Photo Credit: h.koppdelaney via Compfight cc

At the World Domination Summit, Donald Miller, a memoirist, spoke about the psychiatrist Viktor Frankl, who wrote the bestselling book Man’s Search for Meaning. Dr. Frankl was a Holocaust survivor, and he worked professionally with Holocaust survivors. For him, life was all about creating meaning, even in the face of horrific circumstances.

According to Mr. Miller, Dr. Frankl believed three things mattered in creating a meaningful life:

1. Having a meaningful project that helps the world in some way (note this doesn’t have to be a paying project)

2. Having personal connections with other people, whether that be family, a significant other, friends, and/or a community

3. Having a redemptive perspective on suffering; aka finding the meaning in suffering, feeling one is achieving something through one’s suffering, choosing how to respond to suffering, etc.

This is some of the best advice on how to live life that I have ever heard. It’s so practical. It doesn’t wince away from the tough realities that sometimes face us. And it crystallizes my thoughts about my own life. It’s not happiness I’m seeking, not really. It’s meaning. It’s the ability to have a life that matters to me, and one in which I’ll be okay even in the darkest of times.

“Life is never made unbearable by circumstances, but only by lack of meaning and purpose.” – Viktor Frankl

Maybe the happiness research is correct, and there isn’t very much we can do to affect our own personal happiness levels (although gratitude and mindfulness practice seem to help). But if we are most concerned with meaning, then that hardly matters. We don’t have to be the happiest people on the planet in order to create meaningful lives. We simply have to decide that meaning is important to us and make choices that reflect that belief.

A project that matters. Being brave, finding the silver lining, and experiencing gratitude even through bad experiences. Love.

Yes. These are the building blocks of the life I want to live.

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I spent last weekend at the World Domination Summit in Portland, Oregon. The theme of the conference is how to live a remarkable life in a conventional world.

I could write so many essays about things I learned this weekend (and maybe I will in the future). But right now I want to share some moments of transformation.

As some of my long-time readers know, I’ve been struggling with a lot of physical problems the last few years. I hurt both my knees in the spring of 2009, and they never completely recovered. I’ve also repeatedly injured my left ankle. At the height of these injuries, I was unable to walk a single city block.

But by far the worst parts of my injuries are the activities I’ve had to give up. Nowadays I have to tailor my travel very carefully around my limitations. I’ve spent the last four years being unable to hike, an activity I’ve been doing since I learned to walk. And for the most part, I’ve had to give up dancing.

I began to dance in a summer theater program when I was around eleven, and I was horrible at it. I was awkward, uncoordinated, as inflexible as could be, and had trouble even figuring out if I was turning right or left. But I learned that summer that I could like something even though I wasn’t good at it.

I continued to dance. I learned to dance through the musicals I performed in. I spent months learning how to do the time step (tap). In college, I took some jazz dance classes, swing classes, and salsa classes. But it was in London that I completely fell in love with dance. I took a weekly Five Rhythms (R) dance class, which is a kind of freestyle meditative dance, and I couldn’t get enough.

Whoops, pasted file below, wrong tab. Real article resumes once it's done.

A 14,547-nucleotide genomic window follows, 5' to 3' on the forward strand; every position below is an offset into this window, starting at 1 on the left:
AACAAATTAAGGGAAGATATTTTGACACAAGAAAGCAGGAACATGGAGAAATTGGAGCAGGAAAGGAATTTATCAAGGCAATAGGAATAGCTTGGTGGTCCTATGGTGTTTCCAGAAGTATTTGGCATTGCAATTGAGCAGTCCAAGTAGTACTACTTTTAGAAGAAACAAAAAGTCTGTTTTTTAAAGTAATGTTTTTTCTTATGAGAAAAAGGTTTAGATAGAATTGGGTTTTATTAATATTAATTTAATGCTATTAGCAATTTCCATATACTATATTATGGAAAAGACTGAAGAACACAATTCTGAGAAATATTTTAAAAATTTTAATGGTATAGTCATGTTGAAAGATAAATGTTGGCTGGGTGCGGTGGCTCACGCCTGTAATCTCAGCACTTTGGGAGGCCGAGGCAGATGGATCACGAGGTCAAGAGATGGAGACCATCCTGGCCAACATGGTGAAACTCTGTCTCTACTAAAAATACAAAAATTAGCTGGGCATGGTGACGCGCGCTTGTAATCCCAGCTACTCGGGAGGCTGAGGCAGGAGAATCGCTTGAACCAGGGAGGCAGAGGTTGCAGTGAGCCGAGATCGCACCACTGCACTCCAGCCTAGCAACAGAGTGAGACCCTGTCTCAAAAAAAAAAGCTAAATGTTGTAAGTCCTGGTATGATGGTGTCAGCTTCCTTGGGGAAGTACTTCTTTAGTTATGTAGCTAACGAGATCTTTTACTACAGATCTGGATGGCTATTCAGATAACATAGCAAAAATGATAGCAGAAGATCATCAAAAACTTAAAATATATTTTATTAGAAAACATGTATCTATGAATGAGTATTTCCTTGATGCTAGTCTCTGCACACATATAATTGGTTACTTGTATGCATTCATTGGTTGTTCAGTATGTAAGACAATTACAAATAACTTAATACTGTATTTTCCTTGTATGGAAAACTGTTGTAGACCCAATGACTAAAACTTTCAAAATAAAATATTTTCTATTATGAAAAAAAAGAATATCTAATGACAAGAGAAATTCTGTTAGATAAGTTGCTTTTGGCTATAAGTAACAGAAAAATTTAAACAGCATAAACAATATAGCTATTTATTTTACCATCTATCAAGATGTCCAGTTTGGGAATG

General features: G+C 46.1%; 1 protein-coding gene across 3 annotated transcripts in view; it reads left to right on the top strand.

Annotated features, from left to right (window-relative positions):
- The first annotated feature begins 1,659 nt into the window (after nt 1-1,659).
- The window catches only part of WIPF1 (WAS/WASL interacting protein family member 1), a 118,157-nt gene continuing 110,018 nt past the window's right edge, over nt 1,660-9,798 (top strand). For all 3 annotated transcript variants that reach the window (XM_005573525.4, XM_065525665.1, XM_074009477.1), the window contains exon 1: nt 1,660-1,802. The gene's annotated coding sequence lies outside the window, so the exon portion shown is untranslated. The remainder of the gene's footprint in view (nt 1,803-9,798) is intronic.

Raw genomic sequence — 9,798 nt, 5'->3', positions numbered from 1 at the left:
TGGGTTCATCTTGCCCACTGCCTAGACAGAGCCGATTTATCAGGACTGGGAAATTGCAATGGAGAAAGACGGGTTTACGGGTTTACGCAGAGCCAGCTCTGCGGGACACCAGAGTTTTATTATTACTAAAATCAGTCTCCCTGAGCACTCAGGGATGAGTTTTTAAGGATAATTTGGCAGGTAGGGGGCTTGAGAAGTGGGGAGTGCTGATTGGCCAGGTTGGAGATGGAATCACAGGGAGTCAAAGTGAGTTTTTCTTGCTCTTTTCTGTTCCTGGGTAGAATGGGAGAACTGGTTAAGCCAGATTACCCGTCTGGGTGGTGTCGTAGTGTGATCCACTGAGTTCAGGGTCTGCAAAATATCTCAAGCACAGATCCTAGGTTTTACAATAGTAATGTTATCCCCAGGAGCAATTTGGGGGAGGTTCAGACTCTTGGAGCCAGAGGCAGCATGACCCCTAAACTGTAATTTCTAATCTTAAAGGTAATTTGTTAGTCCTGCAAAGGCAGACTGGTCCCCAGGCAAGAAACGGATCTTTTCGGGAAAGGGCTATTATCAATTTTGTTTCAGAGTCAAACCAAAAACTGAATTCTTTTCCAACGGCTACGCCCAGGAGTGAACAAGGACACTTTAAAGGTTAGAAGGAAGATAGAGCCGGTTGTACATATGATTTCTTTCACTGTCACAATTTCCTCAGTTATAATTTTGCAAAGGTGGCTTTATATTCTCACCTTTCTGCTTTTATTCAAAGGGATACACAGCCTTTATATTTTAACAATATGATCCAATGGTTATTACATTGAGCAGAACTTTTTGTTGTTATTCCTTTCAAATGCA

When I dance, it stops mattering what I look like, or how good or bad a dancer I am. All that matters is the beat and my body moving and the energy I’m sharing with those dancing around me. Everything else falls away, and I feel so much closer to the essentials of what matters to me.

And then I couldn’t dance any more. I had to be careful. I had to be cautious. I had to avoid pain and allow space for the healing that was so incredibly slow. I couldn’t put  much weight on my ankle, and what if I bent it the wrong way? What if I pushed myself too far and undid whatever progress I had made? More than four years passed in this way.

This weekend I gave up on being careful. I let go of safe. Such a large part of my injuries was related to stress and tight muscles and losing a part of myself. And I’ve been working so hard to make the necessary changes to heal.

This weekend it was time.

Me with some new WDS friends at the closing party. Photo by Armosa Studios.

I danced. At first it was hard, awkward with my left ankle in a brace. I couldn’t remember how to move. I don’t have the right muscles anymore. The few times I’ve allowed myself to dance in the past few years, I’ve been so very careful. But this time I didn’t stop myself. I paid attention to my body and experimented at the opening party, and then Sunday night at the closing party, I let myself go. I danced three hours straight with only brief breaks. Once I had started, I never wanted to stop.

I’m somewhere in that crowd, dancing with all my might! Photo by Armosa Studios.

I spent many years not feeling like I could be myself. No longer being able to dance was a symptom of that feeling. I was trapped in a prison of impossible expectations, both outer and inner. The world felt like a dangerous place.

When people tell or show us that we don’t matter, we begin to believe it. Until we consciously choose NOT to believe it.

I danced at the World Domination Summit to celebrate the experience of being myself, in all its facets: the brilliance and the mistakes, the joys and the pains, the successes and the failures. Lately I’ve often felt like I’m waiting, that something new is right around the bend if I can only hold out that long.

But something new isn’t coming. Something new is already here.